Legislation Would Offer Instruction in Post-Discharge Tasks 

Granddaughter caring about her grandmaALBANY, N.Y. – Bill sponsors, advocates, and family caregivers called for the final passage of the CARE Act to support family caregivers without delay before the end of the legislative session.

“Time is running out for this bill to successfully land on the governor’s desk this session,” said Beth Finkel, State Director for AARP in New York. “The quicker legislators can get this measure passed, the quicker millions of caregivers will be better informed to help their loved ones when they are released from the hospital. The CARE Act will give caregivers the tools they need to prevent a quick return to the hospital.”

The Caregiver Advise, Record and Enable Act ensures hospital patients can designate a family caregiver and requires hospitals to offer that caregiver instruction and demonstrations of tasks they will be expected to provide for their loved ones at home, such as managing multiple medications and dressing wounds.

“Now is the time for this bill to be moved to the Assembly floor and be approved, which will be a victory for over four-million family caregivers and all New Yorkers,” Finkel said.

The CARE Act (S.676-A Hannon/A. 1323-A Rosenthal) is AARP’s top 2015 state legislative priority and supports family caregivers as they help New Yorkers safely age at home. Representatives from some of the more than 50 organizations that help older New Yorkers and their loved ones stood with AARP today. They included: the Coalition of NYS Alzheimer’s Association Chapters, Service and Advocacy for GLBT Elders (SAGE) and New York Public Interest Research Group (NYPIRG). Caregivers were also on hand, emphasizing how this law would help them.

“There are so many new things caregivers are required to learn and do,” said Linda Waddington, a caregiver from Rotterdam, whose husband has Alzheimer’s. “All of these new skills require some instruction. Caregivers are also dealing with so many other responsibilities – paying bills, keeping up a home, perhaps working. We need your total support in passing the Care Act.”

“Family caregivers, especially those who are new at it, don’t even know to ask questions about how to provide proper care at first,” said Jerome Brown of Bedford-Stuyvesant, who has been caring for his wife, Linda, for 20 years. “They’re overwhelmed. It shouldn’t be on them, especially at a vulnerable and scary time like hospital discharge. The CARE Act would ensure it isn’t on them.”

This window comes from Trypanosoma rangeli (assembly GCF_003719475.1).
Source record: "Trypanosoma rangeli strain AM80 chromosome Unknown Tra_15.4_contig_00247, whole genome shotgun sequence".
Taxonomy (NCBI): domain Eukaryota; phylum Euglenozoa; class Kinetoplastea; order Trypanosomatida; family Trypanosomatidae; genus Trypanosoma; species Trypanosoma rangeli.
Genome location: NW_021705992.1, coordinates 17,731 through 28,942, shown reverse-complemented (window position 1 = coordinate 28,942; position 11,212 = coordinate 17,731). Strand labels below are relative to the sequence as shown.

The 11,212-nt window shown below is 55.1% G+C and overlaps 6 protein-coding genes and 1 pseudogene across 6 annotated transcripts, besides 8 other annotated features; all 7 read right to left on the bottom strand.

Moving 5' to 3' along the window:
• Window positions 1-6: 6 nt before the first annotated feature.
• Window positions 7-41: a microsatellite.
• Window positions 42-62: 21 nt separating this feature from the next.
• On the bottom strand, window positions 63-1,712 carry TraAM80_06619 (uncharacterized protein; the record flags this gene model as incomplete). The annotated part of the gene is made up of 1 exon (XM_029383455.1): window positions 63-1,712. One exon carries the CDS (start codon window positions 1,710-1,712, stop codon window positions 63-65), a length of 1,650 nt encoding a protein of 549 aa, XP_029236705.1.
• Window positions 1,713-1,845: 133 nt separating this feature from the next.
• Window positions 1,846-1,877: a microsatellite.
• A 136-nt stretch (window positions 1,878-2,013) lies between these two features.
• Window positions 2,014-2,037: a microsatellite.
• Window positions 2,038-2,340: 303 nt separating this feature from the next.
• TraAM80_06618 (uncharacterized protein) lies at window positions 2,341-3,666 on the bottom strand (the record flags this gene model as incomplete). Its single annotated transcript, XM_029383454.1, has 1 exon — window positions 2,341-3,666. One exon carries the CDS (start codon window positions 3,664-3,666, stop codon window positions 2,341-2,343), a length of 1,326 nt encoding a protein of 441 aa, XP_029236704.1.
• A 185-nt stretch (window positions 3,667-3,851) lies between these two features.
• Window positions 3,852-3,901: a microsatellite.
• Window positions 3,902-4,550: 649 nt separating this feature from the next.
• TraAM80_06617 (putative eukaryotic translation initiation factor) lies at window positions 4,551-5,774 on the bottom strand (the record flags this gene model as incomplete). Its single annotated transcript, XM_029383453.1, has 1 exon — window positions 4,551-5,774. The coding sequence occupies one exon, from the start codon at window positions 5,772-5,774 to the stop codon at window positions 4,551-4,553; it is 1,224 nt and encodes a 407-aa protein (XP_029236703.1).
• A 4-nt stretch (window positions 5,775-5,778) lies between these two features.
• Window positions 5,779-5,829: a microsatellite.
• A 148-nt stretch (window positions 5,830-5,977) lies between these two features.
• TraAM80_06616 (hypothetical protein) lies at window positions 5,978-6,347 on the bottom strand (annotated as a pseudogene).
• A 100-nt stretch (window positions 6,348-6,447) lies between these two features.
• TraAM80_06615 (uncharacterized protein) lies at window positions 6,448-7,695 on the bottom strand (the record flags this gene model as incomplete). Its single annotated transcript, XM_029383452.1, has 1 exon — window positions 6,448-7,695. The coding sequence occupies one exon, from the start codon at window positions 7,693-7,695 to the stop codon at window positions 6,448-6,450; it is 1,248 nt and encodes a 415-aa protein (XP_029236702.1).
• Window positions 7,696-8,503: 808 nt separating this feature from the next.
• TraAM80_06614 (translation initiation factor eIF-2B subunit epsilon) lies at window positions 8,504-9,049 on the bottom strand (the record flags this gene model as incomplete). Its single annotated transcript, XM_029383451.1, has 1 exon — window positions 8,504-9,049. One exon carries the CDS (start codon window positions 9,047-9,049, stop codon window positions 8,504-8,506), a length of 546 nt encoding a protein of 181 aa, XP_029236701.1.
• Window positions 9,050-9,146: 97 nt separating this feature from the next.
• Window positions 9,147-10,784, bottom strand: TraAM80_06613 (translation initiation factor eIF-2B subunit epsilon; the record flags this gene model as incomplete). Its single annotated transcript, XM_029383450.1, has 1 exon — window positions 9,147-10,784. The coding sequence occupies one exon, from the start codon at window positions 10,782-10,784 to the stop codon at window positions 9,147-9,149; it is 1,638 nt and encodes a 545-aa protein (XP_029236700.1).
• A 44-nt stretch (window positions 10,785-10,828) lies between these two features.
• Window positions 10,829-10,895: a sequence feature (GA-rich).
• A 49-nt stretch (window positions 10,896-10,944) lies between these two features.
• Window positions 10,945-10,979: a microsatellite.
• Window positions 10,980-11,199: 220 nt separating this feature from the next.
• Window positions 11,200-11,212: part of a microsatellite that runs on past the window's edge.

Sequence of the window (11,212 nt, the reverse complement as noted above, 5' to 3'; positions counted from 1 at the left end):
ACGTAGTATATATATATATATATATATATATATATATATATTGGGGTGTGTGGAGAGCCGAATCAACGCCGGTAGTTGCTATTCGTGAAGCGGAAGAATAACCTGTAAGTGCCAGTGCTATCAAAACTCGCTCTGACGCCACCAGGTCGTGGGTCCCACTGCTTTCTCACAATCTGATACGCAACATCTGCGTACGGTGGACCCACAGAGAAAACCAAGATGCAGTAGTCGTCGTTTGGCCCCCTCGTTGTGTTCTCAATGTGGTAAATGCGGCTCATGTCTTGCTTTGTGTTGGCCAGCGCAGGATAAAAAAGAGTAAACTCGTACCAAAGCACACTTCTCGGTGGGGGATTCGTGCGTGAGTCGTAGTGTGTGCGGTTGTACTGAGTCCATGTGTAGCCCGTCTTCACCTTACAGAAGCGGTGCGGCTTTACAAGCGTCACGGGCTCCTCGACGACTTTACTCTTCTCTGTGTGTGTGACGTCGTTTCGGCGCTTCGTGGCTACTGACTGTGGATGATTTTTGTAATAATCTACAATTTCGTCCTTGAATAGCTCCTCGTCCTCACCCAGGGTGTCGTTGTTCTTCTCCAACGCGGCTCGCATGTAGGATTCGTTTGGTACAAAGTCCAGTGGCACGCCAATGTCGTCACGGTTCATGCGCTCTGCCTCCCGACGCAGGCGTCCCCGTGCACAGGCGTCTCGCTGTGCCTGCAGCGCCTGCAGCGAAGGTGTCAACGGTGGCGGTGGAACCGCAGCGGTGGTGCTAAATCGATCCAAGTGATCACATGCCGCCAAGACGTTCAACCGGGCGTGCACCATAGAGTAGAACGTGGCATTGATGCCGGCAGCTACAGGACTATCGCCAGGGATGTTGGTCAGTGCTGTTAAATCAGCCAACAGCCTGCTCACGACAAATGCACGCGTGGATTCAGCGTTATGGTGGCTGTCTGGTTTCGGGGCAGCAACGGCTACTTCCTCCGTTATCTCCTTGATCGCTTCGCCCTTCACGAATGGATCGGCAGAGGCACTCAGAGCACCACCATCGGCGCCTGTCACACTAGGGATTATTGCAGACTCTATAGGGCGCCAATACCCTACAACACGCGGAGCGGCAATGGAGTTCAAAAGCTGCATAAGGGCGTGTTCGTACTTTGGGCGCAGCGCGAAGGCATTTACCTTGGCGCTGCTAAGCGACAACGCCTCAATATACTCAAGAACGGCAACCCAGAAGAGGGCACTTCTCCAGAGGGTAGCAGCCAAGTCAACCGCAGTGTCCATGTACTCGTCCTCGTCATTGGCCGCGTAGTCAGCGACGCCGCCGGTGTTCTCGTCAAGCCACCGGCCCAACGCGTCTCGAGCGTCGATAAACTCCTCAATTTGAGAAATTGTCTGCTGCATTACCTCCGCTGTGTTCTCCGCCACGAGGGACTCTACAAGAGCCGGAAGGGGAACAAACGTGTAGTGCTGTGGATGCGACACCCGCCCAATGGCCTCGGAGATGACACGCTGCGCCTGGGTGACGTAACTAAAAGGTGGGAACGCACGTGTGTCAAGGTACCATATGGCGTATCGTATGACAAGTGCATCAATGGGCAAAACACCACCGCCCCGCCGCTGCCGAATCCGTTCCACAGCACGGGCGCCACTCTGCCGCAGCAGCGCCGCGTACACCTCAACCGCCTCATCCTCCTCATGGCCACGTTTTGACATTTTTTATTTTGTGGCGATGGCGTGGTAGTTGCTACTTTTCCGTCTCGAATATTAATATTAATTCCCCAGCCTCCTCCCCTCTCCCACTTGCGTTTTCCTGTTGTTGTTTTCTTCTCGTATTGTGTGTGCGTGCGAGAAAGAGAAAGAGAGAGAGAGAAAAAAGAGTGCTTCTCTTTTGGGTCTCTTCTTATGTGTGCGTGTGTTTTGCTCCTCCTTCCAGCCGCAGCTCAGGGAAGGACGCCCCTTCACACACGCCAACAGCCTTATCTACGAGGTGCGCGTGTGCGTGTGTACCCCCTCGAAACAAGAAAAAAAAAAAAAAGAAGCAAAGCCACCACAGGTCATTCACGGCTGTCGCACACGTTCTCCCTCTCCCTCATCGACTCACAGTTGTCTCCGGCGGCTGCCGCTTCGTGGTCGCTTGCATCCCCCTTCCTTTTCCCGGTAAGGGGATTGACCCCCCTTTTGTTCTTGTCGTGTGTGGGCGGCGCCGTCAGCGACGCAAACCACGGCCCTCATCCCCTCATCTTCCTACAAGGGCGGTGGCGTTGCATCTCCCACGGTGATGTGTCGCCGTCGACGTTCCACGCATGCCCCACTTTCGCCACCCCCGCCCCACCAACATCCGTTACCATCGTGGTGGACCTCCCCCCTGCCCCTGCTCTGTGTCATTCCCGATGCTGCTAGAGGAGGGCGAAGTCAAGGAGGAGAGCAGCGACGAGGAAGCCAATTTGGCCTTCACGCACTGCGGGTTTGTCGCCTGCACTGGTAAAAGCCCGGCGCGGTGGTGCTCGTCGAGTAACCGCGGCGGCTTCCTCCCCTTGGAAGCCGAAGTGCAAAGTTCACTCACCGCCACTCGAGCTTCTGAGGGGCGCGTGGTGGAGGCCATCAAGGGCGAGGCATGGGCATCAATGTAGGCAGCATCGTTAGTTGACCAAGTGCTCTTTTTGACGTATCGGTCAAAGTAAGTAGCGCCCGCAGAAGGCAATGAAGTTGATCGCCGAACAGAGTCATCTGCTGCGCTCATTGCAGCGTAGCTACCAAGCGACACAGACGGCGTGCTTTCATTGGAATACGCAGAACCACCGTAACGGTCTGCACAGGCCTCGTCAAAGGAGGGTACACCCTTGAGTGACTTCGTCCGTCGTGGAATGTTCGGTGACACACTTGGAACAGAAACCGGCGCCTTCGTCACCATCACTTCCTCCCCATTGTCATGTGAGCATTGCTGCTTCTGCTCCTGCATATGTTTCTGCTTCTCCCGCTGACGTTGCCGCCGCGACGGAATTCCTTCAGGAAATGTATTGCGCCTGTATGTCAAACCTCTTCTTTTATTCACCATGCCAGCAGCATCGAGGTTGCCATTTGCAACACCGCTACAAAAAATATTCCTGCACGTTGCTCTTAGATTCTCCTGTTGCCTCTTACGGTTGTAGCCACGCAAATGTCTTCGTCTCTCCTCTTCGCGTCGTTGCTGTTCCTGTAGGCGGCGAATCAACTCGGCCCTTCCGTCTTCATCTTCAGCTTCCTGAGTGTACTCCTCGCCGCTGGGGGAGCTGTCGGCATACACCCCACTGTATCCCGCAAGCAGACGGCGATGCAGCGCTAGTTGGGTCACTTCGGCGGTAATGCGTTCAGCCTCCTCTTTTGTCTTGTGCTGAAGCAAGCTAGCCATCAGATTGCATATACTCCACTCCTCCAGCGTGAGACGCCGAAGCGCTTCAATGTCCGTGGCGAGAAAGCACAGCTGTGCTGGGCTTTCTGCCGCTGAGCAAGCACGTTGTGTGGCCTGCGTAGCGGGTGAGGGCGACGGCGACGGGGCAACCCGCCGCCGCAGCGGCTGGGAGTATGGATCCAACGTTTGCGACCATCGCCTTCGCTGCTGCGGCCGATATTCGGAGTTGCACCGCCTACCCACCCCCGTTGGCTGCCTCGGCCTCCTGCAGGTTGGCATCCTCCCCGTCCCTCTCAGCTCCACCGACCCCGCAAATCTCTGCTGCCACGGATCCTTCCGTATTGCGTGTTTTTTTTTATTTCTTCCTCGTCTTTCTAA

The Assembly Health Committee passed the measure late last month, moving it to the Codes committee. The Senate had earlier passed the bill unanimously.

With the Senate already having passed the legislation, and Governor Andrew Cuomo having proposed a similar Caregiver Support Initiative in his 2015 State of Opportunity Agenda (pages 305-306), AARP is optimistic this important measure will become a reality this year and begin providing New York’s family caregivers the tools they need to properly care for their loved ones.

Last month the State Senate unanimously passed the measure, which was championed by Senate Health Committee Chair Kemp Hannon (R-Nassau).

“The CARE Act is a win-win,” explained Hannon. “It helps patients, their caregivers and health care providers by improving patients’ health and reducing unnecessary hospital readmissions and ER visits.”

CARE Act advocates also commend the bill’s sponsor and champion in the Assembly, Linda Rosenthal (D/WF-Manhattan).

“A loved one’s return home from the hospital is usually met with joy and relief. Mixed with that joy, however, may be some level of apprehension because the caregiver will now be responsible for administering medication, operating medical equipment, caring for wounds and performing other tasks to ensure their loved ones’ continued health,” said the Assemblymember. “My bill, A.1323, the CARE Act, will ensure that caregivers have the support that they need to take care of their loved ones at home with confidence and skill. I urge my colleagues in the Assembly to pass this important piece of legislation this session.”

View additional quotes in support of the Care Act.

The bill could help 1.6 million adult New Yorkers a year who are discharged home from hospitals, as well as many of the state’s more than four million family caregivers.

The ranks of New York’s caregivers are only expected to increase as New York’s population ages – yet AARP found that in the coming years, fewer family members will be available to provide care for more older loved ones who will need it. In 2010 there was a potential pool of 6.6 people aged 45-65 for every person 80 and older who would likely need care at some point. That number will shrink to 4.8 by 2030 and 3.5 by 2050.

About half of all family caregivers perform medical and nursing tasks for their loved ones. AARP estimates New York’s family caregivers provide care valued at an estimated $32 billion a year.

The CARE Act would help more New Yorkers age in their own homes, rather than in costly, taxpayer-funded nursing homes or other institutional settings. The bill, which could reduce costly hospital readmissions, requires that patients’ designated family caregivers be identified and included in official medical records and that hospitals notify family caregivers prior to a patient’s transfer or discharge.